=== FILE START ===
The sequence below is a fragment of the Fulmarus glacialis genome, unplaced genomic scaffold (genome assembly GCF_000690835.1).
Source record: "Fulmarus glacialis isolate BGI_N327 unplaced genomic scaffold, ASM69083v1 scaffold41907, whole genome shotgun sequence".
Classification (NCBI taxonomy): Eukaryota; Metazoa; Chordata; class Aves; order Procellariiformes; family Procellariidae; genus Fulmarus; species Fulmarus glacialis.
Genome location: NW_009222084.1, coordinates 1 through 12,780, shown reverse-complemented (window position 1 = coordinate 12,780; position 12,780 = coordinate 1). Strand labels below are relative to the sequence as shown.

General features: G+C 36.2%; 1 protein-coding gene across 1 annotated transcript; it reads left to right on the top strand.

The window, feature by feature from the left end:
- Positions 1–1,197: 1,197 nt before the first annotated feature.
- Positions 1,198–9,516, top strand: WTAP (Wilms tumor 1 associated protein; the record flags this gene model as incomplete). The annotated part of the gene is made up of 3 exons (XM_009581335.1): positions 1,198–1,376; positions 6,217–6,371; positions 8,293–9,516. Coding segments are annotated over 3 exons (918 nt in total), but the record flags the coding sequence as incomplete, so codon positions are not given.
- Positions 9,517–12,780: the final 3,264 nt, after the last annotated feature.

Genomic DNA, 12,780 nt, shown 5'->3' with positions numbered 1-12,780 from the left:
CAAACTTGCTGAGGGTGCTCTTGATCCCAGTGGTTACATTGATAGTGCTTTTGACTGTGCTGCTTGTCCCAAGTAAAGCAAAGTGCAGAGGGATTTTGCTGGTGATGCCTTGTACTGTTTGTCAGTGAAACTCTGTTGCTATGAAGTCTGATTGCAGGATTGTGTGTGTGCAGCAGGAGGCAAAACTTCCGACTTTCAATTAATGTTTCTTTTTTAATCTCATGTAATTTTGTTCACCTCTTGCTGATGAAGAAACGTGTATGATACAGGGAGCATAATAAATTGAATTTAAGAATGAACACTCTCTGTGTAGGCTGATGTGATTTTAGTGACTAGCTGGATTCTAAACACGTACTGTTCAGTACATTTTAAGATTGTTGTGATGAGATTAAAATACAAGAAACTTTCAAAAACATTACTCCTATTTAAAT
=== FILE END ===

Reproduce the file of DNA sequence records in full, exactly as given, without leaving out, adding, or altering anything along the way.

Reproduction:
The sequence below is a fragment of the Fulmarus glacialis genome, unplaced genomic scaffold (genome assembly GCF_000690835.1).
Source record: "Fulmarus glacialis isolate BGI_N327 unplaced genomic scaffold, ASM69083v1 scaffold41907, whole genome shotgun sequence".
Classification (NCBI taxonomy): Eukaryota; Metazoa; Chordata; class Aves; order Procellariiformes; family Procellariidae; genus Fulmarus; species Fulmarus glacialis.
Genome location: NW_009222084.1, coordinates 1 through 12,780, shown reverse-complemented (window position 1 = coordinate 12,780; position 12,780 = coordinate 1). Strand labels below are relative to the sequence as shown.

General features: G+C 36.2%; 1 protein-coding gene across 1 annotated transcript; it reads left to right on the top strand.

The window, feature by feature from the left end:
- Positions 1–1,197: 1,197 nt before the first annotated feature.
- Positions 1,198–9,516, top strand: WTAP (Wilms tumor 1 associated protein; the record flags this gene model as incomplete). The annotated part of the gene is made up of 3 exons (XM_009581335.1): positions 1,198–1,376; positions 6,217–6,371; positions 8,293–9,516. Coding segments are annotated over 3 exons (918 nt in total), but the record flags the coding sequence as incomplete, so codon positions are not given.
- Positions 9,517–12,780: the final 3,264 nt, after the last annotated feature.

Genomic DNA, 12,780 nt, shown 5'->3' with positions numbered 1-12,780 from the left:
CAAACTTGCTGAGGGTGCTCTTGATCCCAGTGGTTACATTGATAGTGCTTTTGACTGTGCTGCTTGTCCCAAGTAAAGCAAAGTGCAGAGGGATTTTGCTGGTGATGCCTTGTACTGTTTGTCAGTGAAACTCTGTTGCTATGAAGTCTGATTGCAGGATTGTGTGTGTGCAGCAGGAGGCAAAACTTCCGACTTTCAATTAATGTTTCTTTTTTAATCTCATGTAATTTTGTTCACCTCTTGCTGATGAAGAAACGTGTATGATACAGGGAGCATAATAAATTGAATTTAAGAATGAACACTCTCTGTGTAGGCTGATGTGATTTTAGTGACTAGCTGGATTCTAAACACGTACTGTTCAGTACATTTTAAGATTGTTGTGATGAGATTAAAATACAAGAAACTTTCAAAAACATTACTCCTATTTAAAT